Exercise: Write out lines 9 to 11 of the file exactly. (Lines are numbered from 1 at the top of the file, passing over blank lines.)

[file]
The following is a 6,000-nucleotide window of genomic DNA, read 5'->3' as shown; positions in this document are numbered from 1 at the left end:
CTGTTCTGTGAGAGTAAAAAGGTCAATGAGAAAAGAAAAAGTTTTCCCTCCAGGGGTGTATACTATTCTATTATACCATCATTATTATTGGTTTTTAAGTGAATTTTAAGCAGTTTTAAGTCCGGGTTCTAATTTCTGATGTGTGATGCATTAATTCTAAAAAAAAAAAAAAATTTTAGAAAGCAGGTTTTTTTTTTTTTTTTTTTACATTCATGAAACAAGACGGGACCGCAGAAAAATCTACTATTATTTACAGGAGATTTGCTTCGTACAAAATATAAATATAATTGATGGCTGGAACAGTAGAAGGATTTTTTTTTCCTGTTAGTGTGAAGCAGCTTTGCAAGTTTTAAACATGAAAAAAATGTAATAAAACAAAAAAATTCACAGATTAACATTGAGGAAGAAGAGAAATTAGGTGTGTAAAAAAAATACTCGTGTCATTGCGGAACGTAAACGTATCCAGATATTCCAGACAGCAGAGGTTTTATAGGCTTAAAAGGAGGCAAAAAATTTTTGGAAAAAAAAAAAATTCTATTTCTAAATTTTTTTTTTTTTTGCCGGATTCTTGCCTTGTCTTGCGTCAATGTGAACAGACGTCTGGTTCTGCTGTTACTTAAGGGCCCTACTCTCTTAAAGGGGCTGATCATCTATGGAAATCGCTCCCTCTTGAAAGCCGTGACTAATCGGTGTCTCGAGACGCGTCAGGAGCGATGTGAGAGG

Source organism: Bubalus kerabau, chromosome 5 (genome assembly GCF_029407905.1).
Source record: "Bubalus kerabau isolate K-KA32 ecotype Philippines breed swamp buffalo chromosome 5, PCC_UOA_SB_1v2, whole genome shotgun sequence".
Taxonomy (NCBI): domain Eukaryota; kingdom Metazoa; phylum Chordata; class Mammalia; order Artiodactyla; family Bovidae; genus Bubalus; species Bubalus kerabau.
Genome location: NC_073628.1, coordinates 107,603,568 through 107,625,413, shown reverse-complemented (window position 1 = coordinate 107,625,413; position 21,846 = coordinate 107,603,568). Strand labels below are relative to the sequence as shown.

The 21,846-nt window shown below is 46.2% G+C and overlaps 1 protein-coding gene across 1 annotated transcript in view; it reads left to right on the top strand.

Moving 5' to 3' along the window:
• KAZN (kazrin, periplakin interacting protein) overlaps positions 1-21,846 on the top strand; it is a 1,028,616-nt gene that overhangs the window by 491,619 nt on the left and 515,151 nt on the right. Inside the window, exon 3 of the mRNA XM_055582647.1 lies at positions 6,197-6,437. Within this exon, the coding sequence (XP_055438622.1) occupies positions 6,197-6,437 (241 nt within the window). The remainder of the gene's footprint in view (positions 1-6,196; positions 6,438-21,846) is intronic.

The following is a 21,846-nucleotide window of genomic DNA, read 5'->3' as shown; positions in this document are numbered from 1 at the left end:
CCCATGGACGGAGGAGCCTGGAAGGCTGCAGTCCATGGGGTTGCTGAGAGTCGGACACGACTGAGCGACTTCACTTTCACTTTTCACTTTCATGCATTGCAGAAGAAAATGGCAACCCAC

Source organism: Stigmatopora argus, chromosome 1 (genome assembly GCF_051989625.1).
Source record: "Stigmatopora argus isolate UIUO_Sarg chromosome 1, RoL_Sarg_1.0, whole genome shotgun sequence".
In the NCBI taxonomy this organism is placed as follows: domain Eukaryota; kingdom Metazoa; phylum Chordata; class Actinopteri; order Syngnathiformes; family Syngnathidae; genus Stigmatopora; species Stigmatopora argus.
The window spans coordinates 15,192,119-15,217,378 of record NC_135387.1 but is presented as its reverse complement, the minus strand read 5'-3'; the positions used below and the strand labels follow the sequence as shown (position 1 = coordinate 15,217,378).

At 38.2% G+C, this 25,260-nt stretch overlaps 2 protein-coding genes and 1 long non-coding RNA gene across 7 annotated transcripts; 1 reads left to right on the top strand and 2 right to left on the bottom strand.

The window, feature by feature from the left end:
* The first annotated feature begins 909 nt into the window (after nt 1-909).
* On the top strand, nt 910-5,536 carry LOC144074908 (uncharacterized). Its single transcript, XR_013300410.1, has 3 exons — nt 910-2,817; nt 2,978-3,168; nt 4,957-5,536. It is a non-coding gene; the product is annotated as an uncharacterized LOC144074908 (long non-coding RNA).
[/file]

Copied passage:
• KAZN (kazrin, periplakin interacting protein) overlaps positions 1-21,846 on the top strand; it is a 1,028,616-nt gene that overhangs the window by 491,619 nt on the left and 515,151 nt on the right. Inside the window, exon 3 of the mRNA XM_055582647.1 lies at positions 6,197-6,437. Within this exon, the coding sequence (XP_055438622.1) occupies positions 6,197-6,437 (241 nt within the window). The remainder of the gene's footprint in view (positions 1-6,196; positions 6,438-21,846) is intronic.

The following is a 21,846-nucleotide window of genomic DNA, read 5'->3' as shown; positions in this document are numbered from 1 at the left end:
CCCATGGACGGAGGAGCCTGGAAGGCTGCAGTCCATGGGGTTGCTGAGAGTCGGACACGACTGAGCGACTTCACTTTCACTTTTCACTTTCATGCATTGCAGAAGAAAATGGCAACCCAC